Top O' The Mornin' To Ya, Here's Ya Writ!
Teeth-Puller Pulls Reviews, Too
Watching You, Watching Me
Be England what she will. With all her faults, she is my country still
What happens if authors are left to write purely for love?
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All Time Greats
He’s Britain’s most controversial politician, and he tells it like it is. David Cameron? On Botox! The BBC’s chairman Chris Patten? An old toad who should be abolished! And please don’t get him started on immigration. Wait a minute – this is The Garry Bushell Show! The place where political ...read more →
“I wanted to know what went on -what really went on – inside Viacom/CBS… about the collaboration between very big business and very big government.” So says television legend Dan Rather in this special edition of The Debriefer. ”I knew that a lot had gone on behind the scenes [in ...read more →
With 270 million copies of his books in circulation, Jeffrey Archer can justly claim to be one of the world’s all-time bestselling novelists. From his first book way back in 1976 – rejected by fifteen publishers – to his current worldwide hit The Sins Of The Father – his writer’s ...read more →
Tonight’s show is a real-life thriller: featuring espionage, double-dealing, murder and even a dash of Hollywood. And a British ambassador who sees things he shouldn’t – and decides to tell the world. Sounds like the plot of a movie? Craig Murray‘s amazing story has already been optioned by producers – ...read more →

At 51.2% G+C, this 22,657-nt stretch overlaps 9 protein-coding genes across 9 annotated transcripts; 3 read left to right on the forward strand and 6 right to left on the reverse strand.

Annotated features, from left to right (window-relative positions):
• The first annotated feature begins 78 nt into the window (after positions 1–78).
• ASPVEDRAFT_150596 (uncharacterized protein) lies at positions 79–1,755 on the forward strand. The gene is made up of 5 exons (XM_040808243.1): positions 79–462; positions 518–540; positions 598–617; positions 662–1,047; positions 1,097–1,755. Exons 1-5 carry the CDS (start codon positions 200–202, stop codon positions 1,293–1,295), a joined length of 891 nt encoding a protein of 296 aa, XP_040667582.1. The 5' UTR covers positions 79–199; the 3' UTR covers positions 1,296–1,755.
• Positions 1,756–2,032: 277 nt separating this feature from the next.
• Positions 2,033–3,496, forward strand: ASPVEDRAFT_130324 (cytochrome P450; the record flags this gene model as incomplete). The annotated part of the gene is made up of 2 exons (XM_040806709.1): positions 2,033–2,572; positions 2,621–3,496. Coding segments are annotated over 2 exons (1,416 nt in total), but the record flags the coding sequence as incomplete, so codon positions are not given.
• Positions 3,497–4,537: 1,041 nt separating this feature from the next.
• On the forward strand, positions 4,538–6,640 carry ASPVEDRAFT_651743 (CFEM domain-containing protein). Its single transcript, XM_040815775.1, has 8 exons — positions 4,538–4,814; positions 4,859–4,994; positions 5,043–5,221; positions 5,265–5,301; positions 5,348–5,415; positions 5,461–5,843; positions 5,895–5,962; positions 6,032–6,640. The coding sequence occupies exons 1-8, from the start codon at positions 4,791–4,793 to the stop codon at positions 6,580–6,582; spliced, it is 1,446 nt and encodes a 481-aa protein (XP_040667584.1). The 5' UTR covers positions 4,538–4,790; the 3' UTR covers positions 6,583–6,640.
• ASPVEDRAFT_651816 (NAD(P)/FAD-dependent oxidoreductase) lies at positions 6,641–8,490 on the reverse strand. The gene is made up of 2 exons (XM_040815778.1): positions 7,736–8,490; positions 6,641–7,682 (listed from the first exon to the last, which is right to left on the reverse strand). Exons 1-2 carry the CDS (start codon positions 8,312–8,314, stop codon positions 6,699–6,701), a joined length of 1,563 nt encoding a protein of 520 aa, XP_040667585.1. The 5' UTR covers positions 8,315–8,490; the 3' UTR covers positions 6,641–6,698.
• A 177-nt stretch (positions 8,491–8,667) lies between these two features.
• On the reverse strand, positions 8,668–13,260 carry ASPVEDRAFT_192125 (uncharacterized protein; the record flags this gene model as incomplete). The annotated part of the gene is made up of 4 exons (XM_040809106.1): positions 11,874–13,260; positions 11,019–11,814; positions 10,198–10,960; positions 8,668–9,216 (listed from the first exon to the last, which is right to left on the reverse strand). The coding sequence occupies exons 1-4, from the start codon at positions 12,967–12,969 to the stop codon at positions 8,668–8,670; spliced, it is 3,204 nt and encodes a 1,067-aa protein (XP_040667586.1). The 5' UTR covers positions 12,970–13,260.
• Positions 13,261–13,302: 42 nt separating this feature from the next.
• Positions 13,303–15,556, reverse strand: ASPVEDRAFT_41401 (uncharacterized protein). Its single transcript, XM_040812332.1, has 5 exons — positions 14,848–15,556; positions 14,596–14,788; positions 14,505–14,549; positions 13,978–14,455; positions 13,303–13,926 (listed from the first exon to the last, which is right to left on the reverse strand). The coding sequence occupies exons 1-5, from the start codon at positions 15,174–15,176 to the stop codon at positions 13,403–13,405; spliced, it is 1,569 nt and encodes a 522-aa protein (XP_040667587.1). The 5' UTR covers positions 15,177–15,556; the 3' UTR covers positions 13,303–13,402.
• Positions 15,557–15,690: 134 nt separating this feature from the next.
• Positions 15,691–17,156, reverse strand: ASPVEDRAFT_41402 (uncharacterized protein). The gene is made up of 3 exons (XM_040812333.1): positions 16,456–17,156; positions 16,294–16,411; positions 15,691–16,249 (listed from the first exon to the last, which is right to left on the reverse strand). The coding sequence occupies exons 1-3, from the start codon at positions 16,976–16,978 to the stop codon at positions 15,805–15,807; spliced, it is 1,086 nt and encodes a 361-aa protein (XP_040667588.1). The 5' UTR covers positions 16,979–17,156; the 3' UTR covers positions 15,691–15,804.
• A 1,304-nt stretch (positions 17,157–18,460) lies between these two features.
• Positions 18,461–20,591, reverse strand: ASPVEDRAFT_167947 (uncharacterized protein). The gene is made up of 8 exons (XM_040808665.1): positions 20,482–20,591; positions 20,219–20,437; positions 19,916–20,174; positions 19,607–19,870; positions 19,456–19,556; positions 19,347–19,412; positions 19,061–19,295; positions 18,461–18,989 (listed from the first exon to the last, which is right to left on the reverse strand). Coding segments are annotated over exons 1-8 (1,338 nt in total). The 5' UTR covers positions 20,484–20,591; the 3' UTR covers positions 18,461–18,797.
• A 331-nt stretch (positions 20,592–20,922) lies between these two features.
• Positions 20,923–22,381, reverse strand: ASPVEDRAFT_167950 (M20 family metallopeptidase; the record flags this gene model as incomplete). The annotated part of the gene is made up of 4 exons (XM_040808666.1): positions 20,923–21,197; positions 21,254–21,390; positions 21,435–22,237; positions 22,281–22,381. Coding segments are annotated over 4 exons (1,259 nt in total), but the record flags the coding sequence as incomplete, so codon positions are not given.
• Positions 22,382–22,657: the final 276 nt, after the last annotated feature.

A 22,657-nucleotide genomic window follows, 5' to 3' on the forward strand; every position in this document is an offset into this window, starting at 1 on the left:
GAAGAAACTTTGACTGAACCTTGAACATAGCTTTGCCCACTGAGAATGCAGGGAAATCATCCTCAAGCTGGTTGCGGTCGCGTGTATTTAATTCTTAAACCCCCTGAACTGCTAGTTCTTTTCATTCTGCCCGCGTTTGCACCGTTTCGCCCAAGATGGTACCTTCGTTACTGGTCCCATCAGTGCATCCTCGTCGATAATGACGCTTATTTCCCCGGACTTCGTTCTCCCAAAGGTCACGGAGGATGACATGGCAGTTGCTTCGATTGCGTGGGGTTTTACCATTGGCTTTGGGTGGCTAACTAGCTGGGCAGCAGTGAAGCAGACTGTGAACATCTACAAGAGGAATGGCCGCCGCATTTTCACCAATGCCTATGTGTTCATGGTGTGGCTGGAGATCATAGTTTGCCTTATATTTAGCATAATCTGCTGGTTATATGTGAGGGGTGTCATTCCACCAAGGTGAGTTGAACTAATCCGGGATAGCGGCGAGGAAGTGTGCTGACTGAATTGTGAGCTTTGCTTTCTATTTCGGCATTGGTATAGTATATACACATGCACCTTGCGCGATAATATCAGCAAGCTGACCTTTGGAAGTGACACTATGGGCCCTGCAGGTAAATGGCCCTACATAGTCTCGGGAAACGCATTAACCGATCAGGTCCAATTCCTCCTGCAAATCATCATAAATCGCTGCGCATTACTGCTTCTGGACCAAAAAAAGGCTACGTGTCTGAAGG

Having scaled the walls of Faber’s well-manicured garden eleven years ago, Faber chief executive Stephen Page found himself in the broadcast hot-seat, sandwiched between Naked Bookers Philip Jones and Sam Missingham. This show is the first in an occasional series of tête à têtes, devoted to the illuminati of the ...read more →
It was supposed to be “the war that will end war” – according to the misplaced optimism of British author H.G. Wells, and countless others like him who cheerfully expected “our boys” to be home by Christmas 1914. Involving all the world’s great powers, more than 70 million combatants, and ...read more →
Once every generation or two, a book comes along that incarnates our collective experience of war. Remarque’s All Quiet on the Western Front was one such: Heller’s Catch-22 was another, and Vonnegut’s Slaughterhouse-Five was one more. To this distinguished list must be added Ben Fountain‘s first novel, Billy Lynn’s Long ...read more →